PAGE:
Uber wasn't exactly making the waves it had hoped to in China, so it was likely a welcome respite when Didi Chuxing, the king of Chinese ridesharing, decided to buy Uber's Chinese assets. But while creating a $35 billion titan sounds great for Didi itself, the Middle Kingdom's antitrust alarms started ringing.
China's commerce ministry is currently investigating whether or not Didi's acquisition will be considered a monopoly, Reuters reports. Didi claims an 87 percent share in the ridesharing market, which is pretty high for any industry. The two companies did not request merging approval through the commerce ministry, because Didi believed it did not meet the financial threshold required for filing.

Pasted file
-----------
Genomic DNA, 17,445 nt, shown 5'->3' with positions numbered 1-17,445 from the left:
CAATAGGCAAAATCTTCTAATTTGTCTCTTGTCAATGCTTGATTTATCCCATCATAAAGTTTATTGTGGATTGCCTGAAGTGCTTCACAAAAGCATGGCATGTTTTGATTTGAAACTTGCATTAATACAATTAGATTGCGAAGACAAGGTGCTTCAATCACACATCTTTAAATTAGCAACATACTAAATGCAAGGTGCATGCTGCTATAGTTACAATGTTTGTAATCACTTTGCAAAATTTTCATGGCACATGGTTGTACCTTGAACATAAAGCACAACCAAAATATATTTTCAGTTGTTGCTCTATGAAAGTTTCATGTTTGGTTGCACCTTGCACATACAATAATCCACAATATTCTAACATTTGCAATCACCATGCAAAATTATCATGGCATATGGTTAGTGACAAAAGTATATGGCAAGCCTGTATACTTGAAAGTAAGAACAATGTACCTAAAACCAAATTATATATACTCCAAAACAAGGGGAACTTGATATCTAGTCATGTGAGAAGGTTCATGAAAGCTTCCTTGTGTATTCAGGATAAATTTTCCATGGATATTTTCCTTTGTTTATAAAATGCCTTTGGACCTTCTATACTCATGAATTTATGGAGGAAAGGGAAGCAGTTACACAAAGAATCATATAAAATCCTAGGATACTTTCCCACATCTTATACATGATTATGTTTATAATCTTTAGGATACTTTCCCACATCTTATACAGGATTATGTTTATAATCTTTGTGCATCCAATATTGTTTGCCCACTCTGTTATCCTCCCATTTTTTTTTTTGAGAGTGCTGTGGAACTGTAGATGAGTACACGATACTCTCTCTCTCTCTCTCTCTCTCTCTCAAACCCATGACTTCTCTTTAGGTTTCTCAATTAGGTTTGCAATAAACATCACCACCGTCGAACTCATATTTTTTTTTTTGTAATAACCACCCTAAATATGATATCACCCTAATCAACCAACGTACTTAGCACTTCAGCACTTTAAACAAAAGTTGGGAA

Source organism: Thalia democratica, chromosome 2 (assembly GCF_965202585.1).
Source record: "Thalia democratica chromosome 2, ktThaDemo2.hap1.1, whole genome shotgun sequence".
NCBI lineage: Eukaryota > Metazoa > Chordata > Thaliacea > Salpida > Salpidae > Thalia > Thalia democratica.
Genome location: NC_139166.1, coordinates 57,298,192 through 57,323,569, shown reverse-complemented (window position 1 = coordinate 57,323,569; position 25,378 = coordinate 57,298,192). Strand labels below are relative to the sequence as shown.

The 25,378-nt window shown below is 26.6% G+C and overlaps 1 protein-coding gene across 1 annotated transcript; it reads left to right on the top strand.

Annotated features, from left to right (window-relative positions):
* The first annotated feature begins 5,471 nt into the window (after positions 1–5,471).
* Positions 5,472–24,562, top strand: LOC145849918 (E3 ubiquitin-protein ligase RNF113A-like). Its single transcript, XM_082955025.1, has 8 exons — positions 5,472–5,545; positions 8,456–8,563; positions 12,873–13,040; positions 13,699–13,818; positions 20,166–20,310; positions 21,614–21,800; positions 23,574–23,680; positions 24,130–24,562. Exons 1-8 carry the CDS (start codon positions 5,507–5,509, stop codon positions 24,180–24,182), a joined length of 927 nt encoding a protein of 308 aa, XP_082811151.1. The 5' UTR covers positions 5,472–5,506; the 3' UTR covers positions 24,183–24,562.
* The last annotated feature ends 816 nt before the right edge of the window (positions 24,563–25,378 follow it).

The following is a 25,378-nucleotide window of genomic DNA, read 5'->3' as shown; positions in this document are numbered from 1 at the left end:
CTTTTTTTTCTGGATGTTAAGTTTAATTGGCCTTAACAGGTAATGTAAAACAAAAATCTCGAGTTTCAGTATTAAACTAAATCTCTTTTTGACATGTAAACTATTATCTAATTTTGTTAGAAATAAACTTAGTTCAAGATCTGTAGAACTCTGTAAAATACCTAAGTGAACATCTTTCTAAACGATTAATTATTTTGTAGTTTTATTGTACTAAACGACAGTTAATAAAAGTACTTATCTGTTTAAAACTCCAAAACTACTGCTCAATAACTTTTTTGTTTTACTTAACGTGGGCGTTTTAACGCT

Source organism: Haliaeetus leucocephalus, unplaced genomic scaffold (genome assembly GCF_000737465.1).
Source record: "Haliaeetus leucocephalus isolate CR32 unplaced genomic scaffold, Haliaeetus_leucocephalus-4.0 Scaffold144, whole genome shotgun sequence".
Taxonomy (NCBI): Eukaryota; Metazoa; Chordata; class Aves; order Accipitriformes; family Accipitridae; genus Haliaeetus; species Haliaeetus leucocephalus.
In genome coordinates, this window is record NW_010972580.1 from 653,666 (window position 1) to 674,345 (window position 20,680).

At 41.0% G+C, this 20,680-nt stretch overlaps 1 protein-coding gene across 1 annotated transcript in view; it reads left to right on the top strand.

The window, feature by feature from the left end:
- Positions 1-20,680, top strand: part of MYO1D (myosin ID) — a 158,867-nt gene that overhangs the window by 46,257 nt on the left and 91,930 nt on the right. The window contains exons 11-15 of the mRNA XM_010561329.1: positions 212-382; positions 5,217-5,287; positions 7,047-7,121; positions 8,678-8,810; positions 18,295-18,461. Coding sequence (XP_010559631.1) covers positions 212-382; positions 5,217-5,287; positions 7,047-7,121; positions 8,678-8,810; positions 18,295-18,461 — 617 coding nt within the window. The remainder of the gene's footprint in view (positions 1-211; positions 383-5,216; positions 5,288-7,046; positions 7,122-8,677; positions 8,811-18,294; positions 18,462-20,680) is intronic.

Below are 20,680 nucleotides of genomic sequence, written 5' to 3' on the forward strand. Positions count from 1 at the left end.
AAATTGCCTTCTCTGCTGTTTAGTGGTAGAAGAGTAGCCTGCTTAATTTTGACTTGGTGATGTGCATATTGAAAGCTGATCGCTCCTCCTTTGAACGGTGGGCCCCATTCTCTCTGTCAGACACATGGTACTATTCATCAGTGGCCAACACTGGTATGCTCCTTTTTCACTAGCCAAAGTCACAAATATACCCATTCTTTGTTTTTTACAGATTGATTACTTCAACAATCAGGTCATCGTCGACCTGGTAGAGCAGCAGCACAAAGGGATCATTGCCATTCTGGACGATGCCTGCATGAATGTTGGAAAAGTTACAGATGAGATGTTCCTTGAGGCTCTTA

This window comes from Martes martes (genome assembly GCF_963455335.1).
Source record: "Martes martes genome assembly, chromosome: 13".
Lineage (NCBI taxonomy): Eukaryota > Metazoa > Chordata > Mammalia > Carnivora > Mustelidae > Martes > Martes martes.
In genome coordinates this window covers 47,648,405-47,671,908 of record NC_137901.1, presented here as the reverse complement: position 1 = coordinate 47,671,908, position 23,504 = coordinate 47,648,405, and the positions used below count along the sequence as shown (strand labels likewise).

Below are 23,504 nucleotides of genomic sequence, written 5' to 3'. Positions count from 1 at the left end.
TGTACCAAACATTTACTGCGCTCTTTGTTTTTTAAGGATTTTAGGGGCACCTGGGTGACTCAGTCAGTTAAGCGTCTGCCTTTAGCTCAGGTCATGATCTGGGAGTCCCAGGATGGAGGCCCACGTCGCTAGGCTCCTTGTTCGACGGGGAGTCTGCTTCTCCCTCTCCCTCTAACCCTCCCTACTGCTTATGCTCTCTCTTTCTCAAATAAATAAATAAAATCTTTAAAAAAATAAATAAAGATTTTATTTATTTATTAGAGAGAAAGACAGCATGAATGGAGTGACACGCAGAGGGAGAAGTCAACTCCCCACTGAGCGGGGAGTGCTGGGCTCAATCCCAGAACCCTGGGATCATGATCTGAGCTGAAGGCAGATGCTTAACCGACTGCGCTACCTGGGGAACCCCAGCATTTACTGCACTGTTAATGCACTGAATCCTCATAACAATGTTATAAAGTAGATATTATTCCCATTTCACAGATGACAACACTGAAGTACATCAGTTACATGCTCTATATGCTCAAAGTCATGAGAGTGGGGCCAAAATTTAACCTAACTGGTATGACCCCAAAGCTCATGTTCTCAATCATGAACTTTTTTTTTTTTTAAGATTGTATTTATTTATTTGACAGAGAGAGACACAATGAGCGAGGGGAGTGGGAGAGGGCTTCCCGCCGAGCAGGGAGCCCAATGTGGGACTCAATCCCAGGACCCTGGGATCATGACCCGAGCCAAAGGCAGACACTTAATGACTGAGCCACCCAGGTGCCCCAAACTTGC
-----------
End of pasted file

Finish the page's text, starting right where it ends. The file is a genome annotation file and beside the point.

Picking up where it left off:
Regulators aren't just going to let this merger slip through the cracks, though. They've already talked to Didi twice about the merger, as the government wants to ensure a chance for competitors to enter the market and confirm the notion that consumers will benefit from this merger. Neither company immediately returned a request for comment.
Apple recently invested $1 billion in Didi Chuxing, as it sends out probes ahead of its own car-industry reveal. Nobody's really sure what Apple has planned. Most folks think it's a car, while some of us at Roadshow think its aspirations lie closer to a ridesharing system.